But the most saliently impressive quality in the film is its gorgeous mounting of period. Historical specificity is a financial burden for any production, and particularly for an independent one. The production design isn’t lavish, and much of it is shot in backwoods areas away from civilization, but it has a worn and tattered, grey-gold uniformity that extends from the locations to the costuming, and the beautifully lensed cinematography.
Indeed, “The Retrieval” is the best-looking film I saw at last year's SXSW, taking advantage of such visual wonders as frost-covered fields, misty swamps and the endless shades of bleakly glowing brown that the Texas landscape provides in winter. The clean shot composition focuses on the many aesthetic ways men can be filmed walking. Eska, who also edited, shows a flare for tension built through rhythm. How Will, Nate and Marcus learn to trust each other (or not) is communicated through shot and reaction shot duration. Meanwhile, the occasional moment of incisive action is elegantly constructed; Nate shows his ruthless side when he -- beat -- tells a man to stop running away, and then -- next beat -- expertly fells him with a hatchet.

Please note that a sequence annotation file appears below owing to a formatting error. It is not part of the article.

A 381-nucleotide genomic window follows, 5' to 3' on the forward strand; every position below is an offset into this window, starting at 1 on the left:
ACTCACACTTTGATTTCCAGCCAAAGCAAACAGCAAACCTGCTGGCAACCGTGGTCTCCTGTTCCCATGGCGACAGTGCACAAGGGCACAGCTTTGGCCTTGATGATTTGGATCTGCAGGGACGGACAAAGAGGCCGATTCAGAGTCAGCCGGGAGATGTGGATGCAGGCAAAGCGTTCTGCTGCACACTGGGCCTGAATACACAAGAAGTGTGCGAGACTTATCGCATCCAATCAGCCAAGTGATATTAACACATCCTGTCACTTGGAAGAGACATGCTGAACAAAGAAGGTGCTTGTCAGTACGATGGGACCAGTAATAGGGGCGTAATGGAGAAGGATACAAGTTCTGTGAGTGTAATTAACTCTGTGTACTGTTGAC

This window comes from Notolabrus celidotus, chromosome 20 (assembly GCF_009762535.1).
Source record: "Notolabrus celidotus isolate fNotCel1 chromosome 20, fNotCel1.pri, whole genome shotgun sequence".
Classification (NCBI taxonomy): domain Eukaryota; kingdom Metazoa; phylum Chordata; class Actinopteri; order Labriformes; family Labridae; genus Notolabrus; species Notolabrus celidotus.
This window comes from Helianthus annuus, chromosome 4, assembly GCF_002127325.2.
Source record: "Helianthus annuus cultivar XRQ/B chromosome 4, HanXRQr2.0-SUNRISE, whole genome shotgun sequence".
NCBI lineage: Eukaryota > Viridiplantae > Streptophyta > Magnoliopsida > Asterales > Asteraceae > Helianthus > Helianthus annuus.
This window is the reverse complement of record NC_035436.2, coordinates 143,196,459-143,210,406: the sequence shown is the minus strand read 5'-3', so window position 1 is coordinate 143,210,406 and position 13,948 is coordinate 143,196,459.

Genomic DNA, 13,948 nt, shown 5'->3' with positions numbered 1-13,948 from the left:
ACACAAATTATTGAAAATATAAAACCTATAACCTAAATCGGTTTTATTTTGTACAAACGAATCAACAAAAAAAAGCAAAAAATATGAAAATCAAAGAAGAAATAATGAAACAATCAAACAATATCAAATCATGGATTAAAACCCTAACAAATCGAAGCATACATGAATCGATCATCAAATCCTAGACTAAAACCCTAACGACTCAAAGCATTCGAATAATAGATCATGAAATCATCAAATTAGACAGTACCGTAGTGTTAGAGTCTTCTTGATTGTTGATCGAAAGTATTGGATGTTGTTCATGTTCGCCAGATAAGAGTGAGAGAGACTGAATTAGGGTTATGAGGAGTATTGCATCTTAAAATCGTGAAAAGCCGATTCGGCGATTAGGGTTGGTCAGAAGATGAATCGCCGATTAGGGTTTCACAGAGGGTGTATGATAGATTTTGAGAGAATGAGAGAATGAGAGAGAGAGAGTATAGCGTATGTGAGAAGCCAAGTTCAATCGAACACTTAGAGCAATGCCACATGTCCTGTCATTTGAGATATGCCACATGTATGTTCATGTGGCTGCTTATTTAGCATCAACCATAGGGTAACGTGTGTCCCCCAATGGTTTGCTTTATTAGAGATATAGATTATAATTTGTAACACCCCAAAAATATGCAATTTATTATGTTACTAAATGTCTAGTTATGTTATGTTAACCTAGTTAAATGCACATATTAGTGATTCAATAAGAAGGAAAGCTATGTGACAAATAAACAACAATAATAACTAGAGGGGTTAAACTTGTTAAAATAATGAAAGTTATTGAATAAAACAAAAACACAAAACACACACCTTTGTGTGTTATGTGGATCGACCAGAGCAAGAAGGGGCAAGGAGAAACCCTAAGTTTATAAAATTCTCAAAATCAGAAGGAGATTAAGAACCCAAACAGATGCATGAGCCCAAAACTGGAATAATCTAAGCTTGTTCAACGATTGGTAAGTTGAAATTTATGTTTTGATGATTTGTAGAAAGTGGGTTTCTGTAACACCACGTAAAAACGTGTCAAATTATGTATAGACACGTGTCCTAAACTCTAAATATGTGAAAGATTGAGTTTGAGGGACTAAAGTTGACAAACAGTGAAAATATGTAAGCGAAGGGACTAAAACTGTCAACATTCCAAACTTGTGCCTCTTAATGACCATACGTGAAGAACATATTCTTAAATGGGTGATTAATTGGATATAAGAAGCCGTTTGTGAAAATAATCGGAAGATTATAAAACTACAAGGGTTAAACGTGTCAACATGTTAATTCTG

Scott nabbed the Jury Acting prize out of the Austin fest, and rightly so; he captures Nate as a lone soul with strong instincts, in need of a son as deeply as Will is in need of a father figure. Sanders is also strong as Will. His chemistry with Scott is moving, and ultimately heartbreaking, but his best scene is opposite a pretty young girl they meet while passing through a community of freed slaves. In a quiet moment, the girl giggles and tells Will she wishes he’d stay, that there aren’t many other children around. “I ain’t a child,” Will says, hesitating for a fraction of a second before he and Nate continue on.
"The Retrieval" screens at Film Forum beginning April 2. Watch a clip below, with a TOH! exclusive second clip here.